Militant attacks kill 22 Syria pro-regime fighters: Monitor - GulfToday

Militant attacks kill 22 Syria pro-regime fighters: Monitor


Residents walk among debris in Syria’s rebel-held Idlib region on Saturday. Agence France-Presse

Attacks by two extremist groups killed at least 22 Syrian government troops and militiamen in the northern province of Aleppo early on Saturday, a war monitor said.

Thirty others were wounded in the assaults by Al-Qaeda’s former Syria branch, Hayat Tahrir Al-Sham (HTS), and its ally Hurras Al-Deen, which remains affiliated to the global extremist network, the Britain-based Syrian Observatory for Human Rights said.

The attacks in the southern and southwestern countryside of Aleppo province were launched shortly after midnight and triggered clashes that continued until dawn, Observatory head Rami Abdel Rahman said.

He said the fighting subsided after Russian aircraft struck extremist positions in the area, prompting the fighters to pull back.

Eight militants were killed, he added.

Russia aircraft also carried out strikes in neighbouring Hama province early on Saturday, killing five civilians, the Observatory said.

On Friday, Russian strikes killed 10 civilians in Idlib province, the hub of territory held by the militants of HTS in northwestern Syria.

Russia and rebel-backer Turkey in September inked a buffer zone deal to avert a massive government offensive on the Idlib region, but the deal has never been implemented.

The region of some three million people has come under increasing bombardment since HTS took full control of it in January.

The latest Russian air raids came after two days of talks on the Syrian conflict between Turkey, Russia and fellow government backer Iran in Kazakhstan earlier this week.

The three governments expressed concern over the growing power of HTS in Idlib and parts of adjacent provinces, and determination to cooperate to eliminate the extremist group.

The civil war in Syria has killed more than 370,000 people and displaced millions since it began with the bloody repression of anti-government protests in 2011.

Russian President Vladimir Putin said on Saturday he did not rule out Syrian forces, backed by Russian air power, launching a full-scale assault on militants in Syria’s Idlib province, but that such an operation was unpractical for now.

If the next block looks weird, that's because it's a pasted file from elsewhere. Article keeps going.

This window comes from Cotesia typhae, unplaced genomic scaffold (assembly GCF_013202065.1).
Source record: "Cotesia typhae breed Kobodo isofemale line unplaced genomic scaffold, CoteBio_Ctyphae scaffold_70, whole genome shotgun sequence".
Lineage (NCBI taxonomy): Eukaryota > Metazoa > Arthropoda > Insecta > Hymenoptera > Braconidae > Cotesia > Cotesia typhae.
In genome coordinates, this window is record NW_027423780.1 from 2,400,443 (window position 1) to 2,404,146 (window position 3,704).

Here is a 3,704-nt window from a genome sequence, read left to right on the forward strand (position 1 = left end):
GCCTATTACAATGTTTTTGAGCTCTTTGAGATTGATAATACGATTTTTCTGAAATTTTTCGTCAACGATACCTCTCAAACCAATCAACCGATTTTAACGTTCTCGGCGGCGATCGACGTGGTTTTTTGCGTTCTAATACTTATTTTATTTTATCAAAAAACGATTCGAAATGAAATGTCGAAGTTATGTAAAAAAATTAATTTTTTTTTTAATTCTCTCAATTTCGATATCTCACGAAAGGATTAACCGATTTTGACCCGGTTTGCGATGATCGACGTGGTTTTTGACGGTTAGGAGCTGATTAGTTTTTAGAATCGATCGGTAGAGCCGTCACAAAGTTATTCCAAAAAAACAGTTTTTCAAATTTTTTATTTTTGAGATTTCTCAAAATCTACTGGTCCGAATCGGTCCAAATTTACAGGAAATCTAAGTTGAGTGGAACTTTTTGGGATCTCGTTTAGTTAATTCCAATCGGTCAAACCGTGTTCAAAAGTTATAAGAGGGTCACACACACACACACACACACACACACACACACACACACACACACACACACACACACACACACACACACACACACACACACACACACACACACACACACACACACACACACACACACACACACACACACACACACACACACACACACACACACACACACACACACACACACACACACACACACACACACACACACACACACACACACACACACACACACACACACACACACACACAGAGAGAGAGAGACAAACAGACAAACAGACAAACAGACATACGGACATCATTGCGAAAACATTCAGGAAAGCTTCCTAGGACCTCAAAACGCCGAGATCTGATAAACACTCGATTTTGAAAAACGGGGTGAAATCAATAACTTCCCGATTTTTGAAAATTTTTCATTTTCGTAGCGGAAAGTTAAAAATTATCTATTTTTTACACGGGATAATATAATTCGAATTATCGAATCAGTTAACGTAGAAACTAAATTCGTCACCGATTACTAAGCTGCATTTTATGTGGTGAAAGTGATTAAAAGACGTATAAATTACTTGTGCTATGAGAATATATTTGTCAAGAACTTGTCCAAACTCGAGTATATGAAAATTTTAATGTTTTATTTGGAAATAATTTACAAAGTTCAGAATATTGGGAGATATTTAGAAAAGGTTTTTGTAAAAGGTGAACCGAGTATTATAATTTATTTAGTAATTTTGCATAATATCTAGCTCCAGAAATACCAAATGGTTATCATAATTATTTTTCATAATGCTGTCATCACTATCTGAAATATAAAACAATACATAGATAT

Russia, one of the Syrian government’s staunchest allies, and Turkey brokered a deal in September to create a demilitarised zone in the northwest Idlib region that would be free of all heavy weapons and extremist fighters.

The deal helped avert a government assault on the region, the last major bastion of opponents of President Bashar Al Assad.

But Moscow has since complained about escalating violence in the area and said that militants who used to belong to the Nusra Front group are in control of large swaths of territory.

Speaking in Beijing, Putin said that Moscow and Damascus would continue what he called the fight against terrorism and that any militants who tried to break out of Idlib, something he said happened from time to time, were bombed.

But Putin said the presence of civilians in parts of Idlib where militants were also active meant the time was not yet ripe for full-scale military operations.

“I don’t rule it (a full-scale assault) out, but right now we and our Syrian friends consider that to be inadvisable given this humanitarian element,” Putin told reporters.

Moscow is keen to help Assad retake territory, including eventually Idlib province, but Turkish President Tayyip Erdogan has argued against a Russian-backed offensive in a region that borders his own country.

Ankara is concerned about potential refugee flows from Idlib in the event of a military operation, and wants to retain its influence there.

Air strikes by Syrian regime ally Russia killed 10 civilians in the militants-held northwestern region of Idlib on Friday, a monitor said, as unsuccessful peace talks ended in Kazakhstan. The raids killed three civilians including a boy on the outskirts of the town of Kafranbel, and seven including a girl in the town of Tal Hawash, the Britain-based Syrian Observatory for Human Rights said.

Syria’s civil war has killed more than 370,000 people since it started in 2011, and endless rounds of negotiations have failed to stem the bloodshed.

The Damascus regime has won back large parts of the country from rebels and militants since Russia intervened in the war in 2015.

But several key areas remain beyond government reach, including Idlib, which is controlled by a former Al Qaeda affiliate.


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